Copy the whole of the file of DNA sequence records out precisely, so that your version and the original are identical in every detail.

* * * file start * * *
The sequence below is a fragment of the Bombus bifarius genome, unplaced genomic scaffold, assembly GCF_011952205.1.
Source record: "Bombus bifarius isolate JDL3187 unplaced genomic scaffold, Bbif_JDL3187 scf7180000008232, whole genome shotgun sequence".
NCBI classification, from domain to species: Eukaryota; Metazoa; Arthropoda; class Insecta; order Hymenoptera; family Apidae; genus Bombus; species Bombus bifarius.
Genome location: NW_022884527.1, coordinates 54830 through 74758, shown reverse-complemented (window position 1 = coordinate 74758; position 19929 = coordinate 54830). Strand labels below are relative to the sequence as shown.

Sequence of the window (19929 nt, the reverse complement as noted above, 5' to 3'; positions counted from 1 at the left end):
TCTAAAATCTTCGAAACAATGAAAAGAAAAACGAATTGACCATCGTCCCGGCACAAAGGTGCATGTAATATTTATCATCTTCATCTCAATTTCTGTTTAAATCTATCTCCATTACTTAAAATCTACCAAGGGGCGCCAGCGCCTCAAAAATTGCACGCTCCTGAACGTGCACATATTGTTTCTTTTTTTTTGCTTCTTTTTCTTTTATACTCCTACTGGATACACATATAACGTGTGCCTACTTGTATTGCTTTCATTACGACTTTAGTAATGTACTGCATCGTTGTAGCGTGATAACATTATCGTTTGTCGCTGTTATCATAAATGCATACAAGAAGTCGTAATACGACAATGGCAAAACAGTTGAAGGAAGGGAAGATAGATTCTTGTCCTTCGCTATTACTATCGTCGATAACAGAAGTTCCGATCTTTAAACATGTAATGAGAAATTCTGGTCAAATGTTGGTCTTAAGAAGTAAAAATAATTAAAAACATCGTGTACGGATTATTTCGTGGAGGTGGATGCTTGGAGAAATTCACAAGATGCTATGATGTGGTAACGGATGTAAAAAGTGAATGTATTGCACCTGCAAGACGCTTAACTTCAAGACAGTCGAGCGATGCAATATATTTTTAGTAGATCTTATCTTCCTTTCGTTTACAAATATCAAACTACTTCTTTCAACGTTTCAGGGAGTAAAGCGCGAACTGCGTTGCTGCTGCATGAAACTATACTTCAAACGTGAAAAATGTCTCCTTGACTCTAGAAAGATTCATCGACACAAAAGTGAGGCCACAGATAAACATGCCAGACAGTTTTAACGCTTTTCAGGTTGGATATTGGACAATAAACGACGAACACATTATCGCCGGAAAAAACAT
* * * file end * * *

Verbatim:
The sequence below is a fragment of the Bombus bifarius genome, unplaced genomic scaffold, assembly GCF_011952205.1.
Source record: "Bombus bifarius isolate JDL3187 unplaced genomic scaffold, Bbif_JDL3187 scf7180000008232, whole genome shotgun sequence".
NCBI classification, from domain to species: Eukaryota; Metazoa; Arthropoda; class Insecta; order Hymenoptera; family Apidae; genus Bombus; species Bombus bifarius.
Genome location: NW_022884527.1, coordinates 54830 through 74758, shown reverse-complemented (window position 1 = coordinate 74758; position 19929 = coordinate 54830). Strand labels below are relative to the sequence as shown.

Sequence of the window (19929 nt, the reverse complement as noted above, 5' to 3'; positions counted from 1 at the left end):
TCTAAAATCTTCGAAACAATGAAAAGAAAAACGAATTGACCATCGTCCCGGCACAAAGGTGCATGTAATATTTATCATCTTCATCTCAATTTCTGTTTAAATCTATCTCCATTACTTAAAATCTACCAAGGGGCGCCAGCGCCTCAAAAATTGCACGCTCCTGAACGTGCACATATTGTTTCTTTTTTTTTGCTTCTTTTTCTTTTATACTCCTACTGGATACACATATAACGTGTGCCTACTTGTATTGCTTTCATTACGACTTTAGTAATGTACTGCATCGTTGTAGCGTGATAACATTATCGTTTGTCGCTGTTATCATAAATGCATACAAGAAGTCGTAATACGACAATGGCAAAACAGTTGAAGGAAGGGAAGATAGATTCTTGTCCTTCGCTATTACTATCGTCGATAACAGAAGTTCCGATCTTTAAACATGTAATGAGAAATTCTGGTCAAATGTTGGTCTTAAGAAGTAAAAATAATTAAAAACATCGTGTACGGATTATTTCGTGGAGGTGGATGCTTGGAGAAATTCACAAGATGCTATGATGTGGTAACGGATGTAAAAAGTGAATGTATTGCACCTGCAAGACGCTTAACTTCAAGACAGTCGAGCGATGCAATATATTTTTAGTAGATCTTATCTTCCTTTCGTTTACAAATATCAAACTACTTCTTTCAACGTTTCAGGGAGTAAAGCGCGAACTGCGTTGCTGCTGCATGAAACTATACTTCAAACGTGAAAAATGTCTCCTTGACTCTAGAAAGATTCATCGACACAAAAGTGAGGCCACAGATAAACATGCCAGACAGTTTTAACGCTTTTCAGGTTGGATATTGGACAATAAACGACGAACACATTATCGCCGGAAAAAACAT